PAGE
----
Thursday, November 28, 2013

Scrum Managers: are they the worst?

State of Practice: Scrum

I participate in a number of forums where I am happy to help people understand agile methods and practices. I see dozens of questions every week asked (and often answered!) by people who are operating in a system they simply don't understand.

For instance, one very well-intended manager called a meeting with HR and consultants and leaders of teams to decide what a scrum master's duties are, and what a PO's duties are. Only the consultant had ever read the scrum guide; the rest were going to invent roles to match their current job titles. Not understanding that people can rotate roles (and roles can even evaporate), the HR wanted to make the roles have specific meaning benefit-wise and hire specifically for some of those roles.

In an online forum, a manager asked "since release schedules are fixed, how do you make up for slippages in sprints." This belies that the project plan was a big-project plan (BDUF-style) divided into sprints.  The premise behind the question is non-agile.

I am a consultant, and my clients often have a scrum-ish implementation they're trying to bootstrap, or re-bootstrap, or re-re-bootstrap. Often they reach a state I call "compliance scrum" they may never make any real improvement whatsoever in their quality or productivity. They frequently "optimize out" retrospections after the first few sprints.

They accept the earliest plateau as the limit of the process. It is probably worth noting that no agile method describes a final end state; they are all about continuous improvement forever.

Shallow adoption of scrum leads to people basing their work on a sound bite from a page on a slide, or some word-of-mouth from a manager who has an employee who once attended a conference talk. They tend to feel that is enough exposure to be able to lead because doggone it, they're busy.

As a result of the process being sold to management and adopted by decree, many scrum practitioners are operating from obligation and compliance. That's not how the process is supposed to work, but it does drive adoption and sales.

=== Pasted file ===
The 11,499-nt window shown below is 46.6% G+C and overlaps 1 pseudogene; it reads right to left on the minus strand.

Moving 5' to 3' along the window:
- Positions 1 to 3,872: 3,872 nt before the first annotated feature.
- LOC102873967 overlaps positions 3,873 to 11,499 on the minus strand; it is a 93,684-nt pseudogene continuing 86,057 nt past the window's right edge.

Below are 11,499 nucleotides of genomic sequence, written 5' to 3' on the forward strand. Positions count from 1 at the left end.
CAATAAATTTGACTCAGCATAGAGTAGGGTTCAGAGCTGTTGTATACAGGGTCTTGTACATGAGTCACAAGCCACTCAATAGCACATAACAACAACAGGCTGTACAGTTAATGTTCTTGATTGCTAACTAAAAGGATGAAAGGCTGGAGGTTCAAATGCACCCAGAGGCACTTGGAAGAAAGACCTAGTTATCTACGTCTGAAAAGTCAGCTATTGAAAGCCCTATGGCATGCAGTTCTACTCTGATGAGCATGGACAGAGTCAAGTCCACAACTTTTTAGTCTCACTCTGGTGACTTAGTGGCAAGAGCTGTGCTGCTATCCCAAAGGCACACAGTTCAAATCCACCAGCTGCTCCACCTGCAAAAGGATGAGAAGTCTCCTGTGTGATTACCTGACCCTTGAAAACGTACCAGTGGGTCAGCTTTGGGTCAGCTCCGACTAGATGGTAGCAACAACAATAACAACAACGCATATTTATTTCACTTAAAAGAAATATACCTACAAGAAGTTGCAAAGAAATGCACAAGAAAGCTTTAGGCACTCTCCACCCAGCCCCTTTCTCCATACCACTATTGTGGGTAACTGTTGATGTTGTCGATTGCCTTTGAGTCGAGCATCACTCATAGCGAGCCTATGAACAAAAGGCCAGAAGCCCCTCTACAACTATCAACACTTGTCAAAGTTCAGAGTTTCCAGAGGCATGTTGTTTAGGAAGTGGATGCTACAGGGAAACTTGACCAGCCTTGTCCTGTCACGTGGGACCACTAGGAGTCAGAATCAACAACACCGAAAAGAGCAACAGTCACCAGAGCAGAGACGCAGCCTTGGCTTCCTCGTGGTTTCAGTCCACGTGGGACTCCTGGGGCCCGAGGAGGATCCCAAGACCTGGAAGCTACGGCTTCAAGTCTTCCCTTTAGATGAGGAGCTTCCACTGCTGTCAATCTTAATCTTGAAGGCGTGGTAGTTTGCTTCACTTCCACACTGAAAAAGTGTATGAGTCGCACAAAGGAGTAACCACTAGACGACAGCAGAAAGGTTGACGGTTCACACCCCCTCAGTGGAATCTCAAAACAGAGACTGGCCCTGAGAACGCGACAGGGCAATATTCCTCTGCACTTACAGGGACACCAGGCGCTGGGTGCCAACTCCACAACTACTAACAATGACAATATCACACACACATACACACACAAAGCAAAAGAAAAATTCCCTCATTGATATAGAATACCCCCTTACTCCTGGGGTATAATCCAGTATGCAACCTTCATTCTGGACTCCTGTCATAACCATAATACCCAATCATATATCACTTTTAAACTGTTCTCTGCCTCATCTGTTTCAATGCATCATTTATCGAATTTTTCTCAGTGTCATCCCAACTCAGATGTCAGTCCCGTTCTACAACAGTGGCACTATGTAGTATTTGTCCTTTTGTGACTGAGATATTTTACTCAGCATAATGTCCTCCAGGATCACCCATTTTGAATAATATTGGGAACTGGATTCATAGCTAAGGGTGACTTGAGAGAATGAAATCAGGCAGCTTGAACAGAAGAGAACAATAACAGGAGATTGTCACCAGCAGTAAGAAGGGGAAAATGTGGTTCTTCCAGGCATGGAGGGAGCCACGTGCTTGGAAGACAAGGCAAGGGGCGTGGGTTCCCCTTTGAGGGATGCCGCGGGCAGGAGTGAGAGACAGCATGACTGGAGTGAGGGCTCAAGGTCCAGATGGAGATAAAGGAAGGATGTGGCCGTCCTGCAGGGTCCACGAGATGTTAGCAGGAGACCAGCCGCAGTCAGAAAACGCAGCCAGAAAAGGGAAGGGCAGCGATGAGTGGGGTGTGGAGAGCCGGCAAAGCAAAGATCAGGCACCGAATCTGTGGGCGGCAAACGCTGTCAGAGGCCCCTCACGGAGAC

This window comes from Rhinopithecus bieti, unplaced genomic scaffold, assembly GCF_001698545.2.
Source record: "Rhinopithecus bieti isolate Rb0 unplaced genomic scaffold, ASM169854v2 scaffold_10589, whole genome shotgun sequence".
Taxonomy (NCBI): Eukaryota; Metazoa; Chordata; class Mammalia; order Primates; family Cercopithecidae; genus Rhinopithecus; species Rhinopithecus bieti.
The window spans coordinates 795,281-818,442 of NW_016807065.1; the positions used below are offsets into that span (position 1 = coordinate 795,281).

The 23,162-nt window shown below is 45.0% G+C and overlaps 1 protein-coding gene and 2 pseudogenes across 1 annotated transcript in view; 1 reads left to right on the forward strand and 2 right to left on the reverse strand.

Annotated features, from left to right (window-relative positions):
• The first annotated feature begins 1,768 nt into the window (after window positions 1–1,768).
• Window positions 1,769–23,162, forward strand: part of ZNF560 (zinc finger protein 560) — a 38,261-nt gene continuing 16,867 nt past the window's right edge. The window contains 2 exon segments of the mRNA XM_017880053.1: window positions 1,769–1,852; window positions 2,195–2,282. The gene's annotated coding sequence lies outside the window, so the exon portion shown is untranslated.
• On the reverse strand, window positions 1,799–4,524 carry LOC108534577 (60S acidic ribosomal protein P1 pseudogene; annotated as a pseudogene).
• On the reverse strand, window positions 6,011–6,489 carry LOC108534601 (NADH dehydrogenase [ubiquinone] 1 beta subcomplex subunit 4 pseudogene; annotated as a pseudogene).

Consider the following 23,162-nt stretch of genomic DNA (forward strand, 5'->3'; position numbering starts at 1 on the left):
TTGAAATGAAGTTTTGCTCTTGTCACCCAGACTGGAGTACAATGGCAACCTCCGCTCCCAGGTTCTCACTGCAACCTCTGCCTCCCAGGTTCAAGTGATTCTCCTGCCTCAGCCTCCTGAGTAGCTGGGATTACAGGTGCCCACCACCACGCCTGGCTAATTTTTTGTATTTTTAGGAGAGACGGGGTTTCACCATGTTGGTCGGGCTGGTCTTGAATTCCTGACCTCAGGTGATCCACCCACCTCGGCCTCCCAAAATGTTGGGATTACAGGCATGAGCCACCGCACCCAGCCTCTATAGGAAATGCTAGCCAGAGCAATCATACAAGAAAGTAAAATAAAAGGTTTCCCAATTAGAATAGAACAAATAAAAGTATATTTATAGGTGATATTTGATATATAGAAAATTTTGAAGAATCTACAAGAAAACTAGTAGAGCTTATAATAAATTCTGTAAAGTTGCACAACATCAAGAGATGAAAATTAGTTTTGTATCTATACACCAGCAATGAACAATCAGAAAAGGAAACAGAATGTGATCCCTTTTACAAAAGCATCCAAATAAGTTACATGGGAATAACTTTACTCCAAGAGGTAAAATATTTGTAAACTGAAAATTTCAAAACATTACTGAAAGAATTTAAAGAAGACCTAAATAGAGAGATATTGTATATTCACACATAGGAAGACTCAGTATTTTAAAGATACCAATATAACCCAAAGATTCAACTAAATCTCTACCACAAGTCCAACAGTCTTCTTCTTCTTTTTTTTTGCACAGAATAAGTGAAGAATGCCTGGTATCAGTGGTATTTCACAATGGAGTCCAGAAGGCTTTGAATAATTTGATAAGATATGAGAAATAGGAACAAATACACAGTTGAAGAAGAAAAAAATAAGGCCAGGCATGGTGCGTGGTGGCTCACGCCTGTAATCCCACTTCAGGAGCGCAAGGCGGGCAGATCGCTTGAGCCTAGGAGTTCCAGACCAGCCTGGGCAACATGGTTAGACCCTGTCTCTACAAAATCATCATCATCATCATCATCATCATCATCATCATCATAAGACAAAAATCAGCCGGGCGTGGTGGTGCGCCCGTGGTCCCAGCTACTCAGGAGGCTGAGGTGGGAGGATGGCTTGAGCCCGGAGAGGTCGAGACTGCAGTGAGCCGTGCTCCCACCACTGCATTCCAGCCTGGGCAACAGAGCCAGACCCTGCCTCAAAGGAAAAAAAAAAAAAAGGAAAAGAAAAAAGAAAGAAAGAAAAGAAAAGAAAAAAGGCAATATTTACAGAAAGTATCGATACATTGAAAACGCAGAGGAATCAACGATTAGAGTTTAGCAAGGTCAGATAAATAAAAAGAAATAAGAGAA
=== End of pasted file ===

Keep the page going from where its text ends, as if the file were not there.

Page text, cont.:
Sadly, a similar fault is present where people become certified scrum masters in order to get certain kinds of jobs, not because they use, understand, and value the process. It is me-too-ism at its worst.

This is different from XP shops.

State of Practice: XP

XP practitioners tend to have read XP Explained and XP Installed and a few of the other very good (and surprisingly short) books by Jeffries, Beck, etc. Many of them have read other books about managing and agility as well, like Shore & Warden''s Art of Agile Development.

I suspect it is because XP people tend to be interested in programming in a new way, curious about the lessons learned and techniques developed, and typically more involved in choosing their process for themselves.

Of course, there are far fewer XP shops, because people opt-in instead of being pushed in. It is not sold to managers, doesn't have dues, and doesn't have people who don't understand it selling it. It is quite intentionally a process, not a product.

So What? 

I'm not saying all scrum projects and practitioners are ignorant hacks. Sadly, however, I find that many people "doing scrum" are woefully undereducated and disinterested. I think this is a correctable problem which occurs naturally enough, not a personality or character fault.

The biggest issue facing scrum teams I meet is merely that they don't understand the axioms of the system they're operating. This is easily remedied.

Three Easy Steps

Read something. I have given four good links on this page. Read the XP materials even if you are doing scrum. These books are all quite small (The Scrum Guide is about 16 pages in a free pdf file, XP Explained is under 250 pages, Art of Agile Development is the largest at 389 pages).  You don't have to read any of them in a single sitting.

Know the manifesto. Read the manifesto. Read the principles. Don't ask questions in forums about how to most effectively violate the principles and values. Instead ask your company how you can adopt these more fully.

Finally, stop trying to not be involved in the process you're using. If you're going to do it, do it all the way. The indecision of being half-agile is going to ruin your transition before it has a chance. Jump.

Want some help?

At Industrial Logic we are well-acquainted with many agile methods, including Lean, XP, Scrum, and Kanban we can easily teach them all.  Our people are pioneers with long and deep successful experience in both practicing these methods and teaching them. 

If you need some training or a short-term coach, we can show you how we do it and we can tailor your approach to give you quick results.